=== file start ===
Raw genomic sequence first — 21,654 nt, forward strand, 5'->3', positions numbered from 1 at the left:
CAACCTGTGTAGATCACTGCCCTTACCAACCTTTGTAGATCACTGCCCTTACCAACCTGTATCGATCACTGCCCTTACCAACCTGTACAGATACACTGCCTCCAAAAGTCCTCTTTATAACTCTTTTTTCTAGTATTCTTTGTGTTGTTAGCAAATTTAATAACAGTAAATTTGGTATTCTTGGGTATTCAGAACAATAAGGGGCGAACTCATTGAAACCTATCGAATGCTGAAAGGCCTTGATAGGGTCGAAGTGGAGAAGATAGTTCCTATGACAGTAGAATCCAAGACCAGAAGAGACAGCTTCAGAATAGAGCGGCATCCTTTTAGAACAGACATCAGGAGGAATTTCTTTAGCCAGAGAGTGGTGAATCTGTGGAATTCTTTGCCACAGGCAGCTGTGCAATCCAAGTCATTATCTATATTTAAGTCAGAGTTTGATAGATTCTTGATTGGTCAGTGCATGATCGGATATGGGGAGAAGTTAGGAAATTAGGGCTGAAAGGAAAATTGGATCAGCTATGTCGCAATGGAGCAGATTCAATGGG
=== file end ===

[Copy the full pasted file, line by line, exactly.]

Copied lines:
Raw genomic sequence first — 21,654 nt, forward strand, 5'->3', positions numbered from 1 at the left:
CAACCTGTGTAGATCACTGCCCTTACCAACCTTTGTAGATCACTGCCCTTACCAACCTGTATCGATCACTGCCCTTACCAACCTGTACAGATACACTGCCTCCAAAAGTCCTCTTTATAACTCTTTTTTCTAGTATTCTTTGTGTTGTTAGCAAATTTAATAACAGTAAATTTGGTATTCTTGGGTATTCAGAACAATAAGGGGCGAACTCATTGAAACCTATCGAATGCTGAAAGGCCTTGATAGGGTCGAAGTGGAGAAGATAGTTCCTATGACAGTAGAATCCAAGACCAGAAGAGACAGCTTCAGAATAGAGCGGCATCCTTTTAGAACAGACATCAGGAGGAATTTCTTTAGCCAGAGAGTGGTGAATCTGTGGAATTCTTTGCCACAGGCAGCTGTGCAATCCAAGTCATTATCTATATTTAAGTCAGAGTTTGATAGATTCTTGATTGGTCAGTGCATGATCGGATATGGGGAGAAGTTAGGAAATTAGGGCTGAAAGGAAAATTGGATCAGCTATGTCGCAATGGAGCAGATTCAATGGG